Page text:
“It may be a better bill,” Palmer said. “There may be a better bill in the Senate. What I want is the best bill we can come up with that works the best to keep people safe.”

The House Transportation and Defense Committee voted unanimously to introduce Palmer’s bill.

Rep. John Gannon, D-Boise, said, “We’ve got to do something about the inconsistency of ordinances between cities, especially Boise and Meridian — we don’t even know where the boundaries of Meridian are, and I appreciate you bringing this bill so we can make some progress on that.”

Meridian was the seventh city or county in Idaho and the first in the Treasure Valley to pass a hands-free ordinance.

According to the Insurance Institute for Highway Safety, handheld cellphone use while driving is banned in 16 states, including neighboring Oregon, Washington and Nevada.

After Meridian passed its ordinance, local police issued only warnings for the first two months. Full enforcement started Jan. 1.

Following the passage of Meridian’s ordinance, officials from Nampa and Emmett, as well as Ada County, have said they are considering similar ordinances patterned after the Meridian model.

Meridian Police chief response

Meridian Police Chief Jeff Lavey has concerns with provisions of Rep. Joe Palmer’s proposed distracted driving bill, but is glad he “got that dialog started Week 1” in the legislative session.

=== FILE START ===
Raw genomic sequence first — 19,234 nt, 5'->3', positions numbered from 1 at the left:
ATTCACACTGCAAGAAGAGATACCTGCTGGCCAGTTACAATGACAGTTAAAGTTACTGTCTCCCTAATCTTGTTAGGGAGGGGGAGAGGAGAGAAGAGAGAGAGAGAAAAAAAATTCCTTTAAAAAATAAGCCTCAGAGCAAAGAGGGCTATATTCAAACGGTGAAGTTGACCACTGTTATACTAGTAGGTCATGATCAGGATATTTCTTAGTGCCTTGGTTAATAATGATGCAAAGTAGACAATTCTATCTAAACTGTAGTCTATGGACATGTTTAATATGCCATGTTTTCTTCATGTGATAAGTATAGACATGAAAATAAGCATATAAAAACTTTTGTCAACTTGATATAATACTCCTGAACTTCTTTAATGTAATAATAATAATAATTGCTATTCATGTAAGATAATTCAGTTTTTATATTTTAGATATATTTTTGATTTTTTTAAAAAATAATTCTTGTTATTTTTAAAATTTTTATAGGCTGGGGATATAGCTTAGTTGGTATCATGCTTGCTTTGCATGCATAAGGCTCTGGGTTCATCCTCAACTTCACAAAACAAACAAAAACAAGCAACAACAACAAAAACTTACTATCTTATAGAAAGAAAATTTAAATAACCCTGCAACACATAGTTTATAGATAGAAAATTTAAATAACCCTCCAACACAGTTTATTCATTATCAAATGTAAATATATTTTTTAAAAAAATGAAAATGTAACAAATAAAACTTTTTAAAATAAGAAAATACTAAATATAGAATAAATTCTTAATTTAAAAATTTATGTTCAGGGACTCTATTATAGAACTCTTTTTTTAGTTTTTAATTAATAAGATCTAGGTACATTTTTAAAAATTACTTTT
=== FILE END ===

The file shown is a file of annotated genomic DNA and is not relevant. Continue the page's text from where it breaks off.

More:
Asked about the new bill Palmer introduced, Lavey said, “I don’t have a problem with them taking away the local authority as long as they have a decent law.” But as for Palmer’s bill, he said, “There’s a lot of problems with it.”

“It’s very subjective to law enforcement and it gives law enforcement a wide range of what’s distracted, what’s not distracted,” the police chief said. “And I don’t see a Legislature or a community that is going to say we want that much authority on the part of law enforcement. Because what I think is distracted may be totally different than the next officer.”

He has other concerns about the bill as well. But Lavey said he was glad that Palmer brought the issue forward so early in the legislative session. “I appreciate the fact that he got that dialog started Week 1,” Lavey said.

Lavey said there are multiple bills in the works on the topic; he’s been working with the insurance industry and other stakeholders on one, and has also reached out to Sen. Chuck Winder, R-Boise, who is drafting one.

“Hopefully with all those ideas out there, we’ll have something that will stick,” Lavey said.

“We want the hands free — we want the phone out of the hands of the driver,” he said. “We want ‘em to fully focus on being behind the wheel at all times. And you have a lot of people that will say, ‘I’m a safe driver because I haven’t gotten in a crash when I’m on my phone,’ or ‘I’m a safe driver because I haven’t got pulled over when I’m on my phone.’ You’re not a safe driver, you’re a lucky driver.”

He said he’s also been hearing people complain that they don’t know where the city limits are; Meridian’s ordinance applies only within Meridian city limits. “I say, ‘You’re missing the point.’ If you put your phone down and just drive, it shouldn’t make any difference what jurisdiction you’re in,” he said, “and believe me, law enforcement knows whether you’re in the city limits or not.”

“We’ve really got to change behavior out there,” Lavey said. “People are addicted to the phones.”

Idaho Press reporter Ryan Suppe contributed to this report.

Betsy Z. Russell is the Boise bureau chief and state capitol reporter for the Idaho Press and Adams Publishing Group. Follow her on Twitter at @BetsyZRussell.